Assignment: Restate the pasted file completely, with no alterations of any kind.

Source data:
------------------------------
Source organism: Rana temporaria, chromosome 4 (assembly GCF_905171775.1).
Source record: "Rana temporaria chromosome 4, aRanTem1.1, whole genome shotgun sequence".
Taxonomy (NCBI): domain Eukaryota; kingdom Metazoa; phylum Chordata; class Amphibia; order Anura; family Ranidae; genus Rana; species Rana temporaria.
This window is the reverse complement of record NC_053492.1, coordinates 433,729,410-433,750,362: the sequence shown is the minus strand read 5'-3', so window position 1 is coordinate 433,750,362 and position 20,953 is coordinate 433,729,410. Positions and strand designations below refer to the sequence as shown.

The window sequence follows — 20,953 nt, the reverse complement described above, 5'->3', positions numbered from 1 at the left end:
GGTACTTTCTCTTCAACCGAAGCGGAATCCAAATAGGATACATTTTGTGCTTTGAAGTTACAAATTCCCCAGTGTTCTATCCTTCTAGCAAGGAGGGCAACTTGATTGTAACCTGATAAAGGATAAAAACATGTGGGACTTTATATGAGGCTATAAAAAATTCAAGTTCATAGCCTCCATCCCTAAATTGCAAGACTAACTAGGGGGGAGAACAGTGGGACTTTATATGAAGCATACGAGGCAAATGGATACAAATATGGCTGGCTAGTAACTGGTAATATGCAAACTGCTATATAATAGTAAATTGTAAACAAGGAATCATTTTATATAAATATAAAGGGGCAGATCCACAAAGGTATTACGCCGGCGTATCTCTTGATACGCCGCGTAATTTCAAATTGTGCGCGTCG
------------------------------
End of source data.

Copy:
Source organism: Rana temporaria, chromosome 4 (assembly GCF_905171775.1).
Source record: "Rana temporaria chromosome 4, aRanTem1.1, whole genome shotgun sequence".
Taxonomy (NCBI): domain Eukaryota; kingdom Metazoa; phylum Chordata; class Amphibia; order Anura; family Ranidae; genus Rana; species Rana temporaria.
This window is the reverse complement of record NC_053492.1, coordinates 433,729,410-433,750,362: the sequence shown is the minus strand read 5'-3', so window position 1 is coordinate 433,750,362 and position 20,953 is coordinate 433,729,410. Positions and strand designations below refer to the sequence as shown.

The window sequence follows — 20,953 nt, the reverse complement described above, 5'->3', positions numbered from 1 at the left end:
GGTACTTTCTCTTCAACCGAAGCGGAATCCAAATAGGATACATTTTGTGCTTTGAAGTTACAAATTCCCCAGTGTTCTATCCTTCTAGCAAGGAGGGCAACTTGATTGTAACCTGATAAAGGATAAAAACATGTGGGACTTTATATGAGGCTATAAAAAATTCAAGTTCATAGCCTCCATCCCTAAATTGCAAGACTAACTAGGGGGGAGAACAGTGGGACTTTATATGAAGCATACGAGGCAAATGGATACAAATATGGCTGGCTAGTAACTGGTAATATGCAAACTGCTATATAATAGTAAATTGTAAACAAGGAATCATTTTATATAAATATAAAGGGGCAGATCCACAAAGGTATTACGCCGGCGTATCTCTTGATACGCCGCGTAATTTCAAATTGTGCGCGTCG